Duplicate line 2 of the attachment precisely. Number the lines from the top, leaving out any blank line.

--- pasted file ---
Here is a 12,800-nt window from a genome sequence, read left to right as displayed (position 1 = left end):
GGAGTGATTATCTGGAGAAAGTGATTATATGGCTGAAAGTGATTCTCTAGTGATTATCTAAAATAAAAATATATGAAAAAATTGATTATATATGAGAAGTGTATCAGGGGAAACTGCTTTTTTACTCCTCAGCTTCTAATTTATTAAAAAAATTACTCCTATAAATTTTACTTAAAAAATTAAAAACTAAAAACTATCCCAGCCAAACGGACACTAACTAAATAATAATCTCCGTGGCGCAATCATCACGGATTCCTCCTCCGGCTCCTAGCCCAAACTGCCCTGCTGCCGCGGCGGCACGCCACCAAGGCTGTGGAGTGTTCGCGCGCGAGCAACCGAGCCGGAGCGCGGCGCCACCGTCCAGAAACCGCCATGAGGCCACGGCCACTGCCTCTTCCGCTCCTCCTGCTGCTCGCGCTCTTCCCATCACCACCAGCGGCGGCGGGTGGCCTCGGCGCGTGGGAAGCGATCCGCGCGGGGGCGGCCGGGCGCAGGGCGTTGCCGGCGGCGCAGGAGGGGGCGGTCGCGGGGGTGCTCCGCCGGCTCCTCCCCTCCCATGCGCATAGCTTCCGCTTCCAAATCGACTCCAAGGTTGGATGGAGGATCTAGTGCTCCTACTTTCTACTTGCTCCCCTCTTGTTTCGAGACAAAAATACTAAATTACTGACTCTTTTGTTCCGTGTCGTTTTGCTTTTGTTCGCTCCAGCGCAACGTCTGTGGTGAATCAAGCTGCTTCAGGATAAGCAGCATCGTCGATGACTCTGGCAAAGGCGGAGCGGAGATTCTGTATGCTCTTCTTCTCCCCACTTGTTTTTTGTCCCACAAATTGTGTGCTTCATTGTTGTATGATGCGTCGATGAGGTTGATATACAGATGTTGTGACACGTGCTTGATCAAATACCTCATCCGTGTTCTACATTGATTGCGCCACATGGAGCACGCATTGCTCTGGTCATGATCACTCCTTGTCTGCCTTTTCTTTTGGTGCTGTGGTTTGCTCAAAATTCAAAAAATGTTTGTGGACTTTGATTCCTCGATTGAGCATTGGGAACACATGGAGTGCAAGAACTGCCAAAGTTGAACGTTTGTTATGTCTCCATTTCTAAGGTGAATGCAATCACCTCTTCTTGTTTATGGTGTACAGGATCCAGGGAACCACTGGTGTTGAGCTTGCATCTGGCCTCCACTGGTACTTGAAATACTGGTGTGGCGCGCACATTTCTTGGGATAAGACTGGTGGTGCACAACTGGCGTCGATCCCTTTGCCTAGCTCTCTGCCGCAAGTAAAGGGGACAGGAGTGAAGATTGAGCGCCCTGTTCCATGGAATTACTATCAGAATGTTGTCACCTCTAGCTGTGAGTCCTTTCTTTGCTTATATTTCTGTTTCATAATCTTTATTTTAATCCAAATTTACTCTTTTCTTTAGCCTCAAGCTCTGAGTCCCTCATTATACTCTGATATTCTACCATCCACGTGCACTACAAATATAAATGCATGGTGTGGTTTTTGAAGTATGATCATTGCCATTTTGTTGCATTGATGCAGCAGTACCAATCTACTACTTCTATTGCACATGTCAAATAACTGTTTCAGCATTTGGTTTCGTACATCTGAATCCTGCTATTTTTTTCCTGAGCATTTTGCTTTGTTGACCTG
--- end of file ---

GGAGTGATTATCTGGAGAAAGTGATTATATGGCTGAAAGTGATTCTCTAGTGATTATCTAAAATAAAAATATATGAAAAAATTGATTATATATGAGAAGTGTATCAGGGGAAACTGCTTTTTTACTCCTCAGCTTCTAATTTATTAAAAAAATTACTCCTATAAATTTTACTTAAAAAATTAAAAACTAAAAACTATCCCAGCCAAACGGACACTAACTAAATAATAATCTCCGTGGCGCAATCATCACGGATTCCTCCTCCGGCTCCTAGCCCAAACTGCCCTGCTGCCGCGGCGGCACGCCACCAAGGCTGTGGAGTGTTCGCGCGCGAGCAACCGAGCCGGAGCGCGGCGCCACCGTCCAGAAACCGCCATGAGGCCACGGCCACTGCCTCTTCCGCTCCTCCTGCTGCTCGCGCTCTTCCCATCACCACCAGCGGCGGCGGGTGGCCTCGGCGCGTGGGAAGCGATCCGCGCGGGGGCGGCCGGGCGCAGGGCGTTGCCGGCGGCGCAGGAGGGGGCGGTCGCGGGGGTGCTCCGCCGGCTCCTCCCCTCCCATGCGCATAGCTTCCGCTTCCAAATCGACTCCAAGGTTGGATGGAGGATCTAGTGCTCCTACTTTCTACTTGCTCCCCTCTTGTTTCGAGACAAAAATACTAAATTACTGACTCTTTTGTTCCGTGTCGTTTTGCTTTTGTTCGCTCCAGCGCAACGTCTGTGGTGAATCAAGCTGCTTCAGGATAAGCAGCATCGTCGATGACTCTGGCAAAGGCGGAGCGGAGATTCTGTATGCTCTTCTTCTCCCCACTTGTTTTTTGTCCCACAAATTGTGTGCTTCATTGTTGTATGATGCGTCGATGAGGTTGATATACAGATGTTGTGACACGTGCTTGATCAAATACCTCATCCGTGTTCTACATTGATTGCGCCACATGGAGCACGCATTGCTCTGGTCATGATCACTCCTTGTCTGCCTTTTCTTTTGGTGCTGTGGTTTGCTCAAAATTCAAAAAATGTTTGTGGACTTTGATTCCTCGATTGAGCATTGGGAACACATGGAGTGCAAGAACTGCCAAAGTTGAACGTTTGTTATGTCTCCATTTCTAAGGTGAATGCAATCACCTCTTCTTGTTTATGGTGTACAGGATCCAGGGAACCACTGGTGTTGAGCTTGCATCTGGCCTCCACTGGTACTTGAAATACTGGTGTGGCGCGCACATTTCTTGGGATAAGACTGGTGGTGCACAACTGGCGTCGATCCCTTTGCCTAGCTCTCTGCCGCAAGTAAAGGGGACAGGAGTGAAGATTGAGCGCCCTGTTCCATGGAATTACTATCAGAATGTTGTCACCTCTAGCTGTGAGTCCTTTCTTTGCTTATATTTCTGTTTCATAATCTTTATTTTAATCCAAATTTACTCTTTTCTTTAGCCTCAAGCTCTGAGTCCCTCATTATACTCTGATATTCTACCATCCACGTGCACTACAAATATAAATGCATGGTGTGGTTTTTGAAGTATGATCATTGCCATTTTGTTGCATTGATGCAGCAGTACCAATCTACTACTTCTATTGCACATGTCAAATAACTGTTTCAGCATTTGGTTTCGTACATCTGAATCCTGCTATTTTTTTCCTGAGCATTTTGCTTTGTTGACCTG